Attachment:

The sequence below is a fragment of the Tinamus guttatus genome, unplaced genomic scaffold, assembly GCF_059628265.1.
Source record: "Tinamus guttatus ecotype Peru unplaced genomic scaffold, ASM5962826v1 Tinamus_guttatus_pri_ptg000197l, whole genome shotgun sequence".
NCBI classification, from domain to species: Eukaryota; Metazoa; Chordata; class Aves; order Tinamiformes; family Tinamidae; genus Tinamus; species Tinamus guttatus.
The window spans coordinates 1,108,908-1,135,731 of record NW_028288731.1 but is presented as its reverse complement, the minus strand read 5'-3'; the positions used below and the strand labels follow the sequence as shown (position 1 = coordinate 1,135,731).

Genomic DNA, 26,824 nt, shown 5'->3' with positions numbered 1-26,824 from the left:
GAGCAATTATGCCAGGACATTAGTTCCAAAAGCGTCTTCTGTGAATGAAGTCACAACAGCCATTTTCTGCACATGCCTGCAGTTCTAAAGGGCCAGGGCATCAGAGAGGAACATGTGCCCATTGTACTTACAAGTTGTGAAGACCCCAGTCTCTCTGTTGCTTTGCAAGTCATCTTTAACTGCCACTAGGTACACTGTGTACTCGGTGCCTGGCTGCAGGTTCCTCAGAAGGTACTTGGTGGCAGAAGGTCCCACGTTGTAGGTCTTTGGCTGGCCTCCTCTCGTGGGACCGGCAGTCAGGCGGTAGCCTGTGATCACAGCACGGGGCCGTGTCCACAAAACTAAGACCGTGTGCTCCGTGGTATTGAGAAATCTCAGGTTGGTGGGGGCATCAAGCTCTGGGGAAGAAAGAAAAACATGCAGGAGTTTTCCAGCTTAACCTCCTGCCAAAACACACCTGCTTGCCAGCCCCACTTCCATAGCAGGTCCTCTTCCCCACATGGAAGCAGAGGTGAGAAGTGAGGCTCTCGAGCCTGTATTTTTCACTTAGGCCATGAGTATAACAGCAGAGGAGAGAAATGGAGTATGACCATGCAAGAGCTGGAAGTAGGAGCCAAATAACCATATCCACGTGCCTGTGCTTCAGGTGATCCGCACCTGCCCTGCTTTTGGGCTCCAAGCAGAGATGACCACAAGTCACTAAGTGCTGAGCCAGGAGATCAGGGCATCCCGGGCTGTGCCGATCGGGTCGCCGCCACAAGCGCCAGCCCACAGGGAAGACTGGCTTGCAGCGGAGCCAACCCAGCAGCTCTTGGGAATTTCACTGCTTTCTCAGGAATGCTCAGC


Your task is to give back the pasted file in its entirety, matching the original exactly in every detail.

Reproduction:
The sequence below is a fragment of the Tinamus guttatus genome, unplaced genomic scaffold, assembly GCF_059628265.1.
Source record: "Tinamus guttatus ecotype Peru unplaced genomic scaffold, ASM5962826v1 Tinamus_guttatus_pri_ptg000197l, whole genome shotgun sequence".
NCBI classification, from domain to species: Eukaryota; Metazoa; Chordata; class Aves; order Tinamiformes; family Tinamidae; genus Tinamus; species Tinamus guttatus.
The window spans coordinates 1,108,908-1,135,731 of record NW_028288731.1 but is presented as its reverse complement, the minus strand read 5'-3'; the positions used below and the strand labels follow the sequence as shown (position 1 = coordinate 1,135,731).

Genomic DNA, 26,824 nt, shown 5'->3' with positions numbered 1-26,824 from the left:
GAGCAATTATGCCAGGACATTAGTTCCAAAAGCGTCTTCTGTGAATGAAGTCACAACAGCCATTTTCTGCACATGCCTGCAGTTCTAAAGGGCCAGGGCATCAGAGAGGAACATGTGCCCATTGTACTTACAAGTTGTGAAGACCCCAGTCTCTCTGTTGCTTTGCAAGTCATCTTTAACTGCCACTAGGTACACTGTGTACTCGGTGCCTGGCTGCAGGTTCCTCAGAAGGTACTTGGTGGCAGAAGGTCCCACGTTGTAGGTCTTTGGCTGGCCTCCTCTCGTGGGACCGGCAGTCAGGCGGTAGCCTGTGATCACAGCACGGGGCCGTGTCCACAAAACTAAGACCGTGTGCTCCGTGGTATTGAGAAATCTCAGGTTGGTGGGGGCATCAAGCTCTGGGGAAGAAAGAAAAACATGCAGGAGTTTTCCAGCTTAACCTCCTGCCAAAACACACCTGCTTGCCAGCCCCACTTCCATAGCAGGTCCTCTTCCCCACATGGAAGCAGAGGTGAGAAGTGAGGCTCTCGAGCCTGTATTTTTCACTTAGGCCATGAGTATAACAGCAGAGGAGAGAAATGGAGTATGACCATGCAAGAGCTGGAAGTAGGAGCCAAATAACCATATCCACGTGCCTGTGCTTCAGGTGATCCGCACCTGCCCTGCTTTTGGGCTCCAAGCAGAGATGACCACAAGTCACTAAGTGCTGAGCCAGGAGATCAGGGCATCCCGGGCTGTGCCGATCGGGTCGCCGCCACAAGCGCCAGCCCACAGGGAAGACTGGCTTGCAGCGGAGCCAACCCAGCAGCTCTTGGGAATTTCACTGCTTTCTCAGGAATGCTCAGC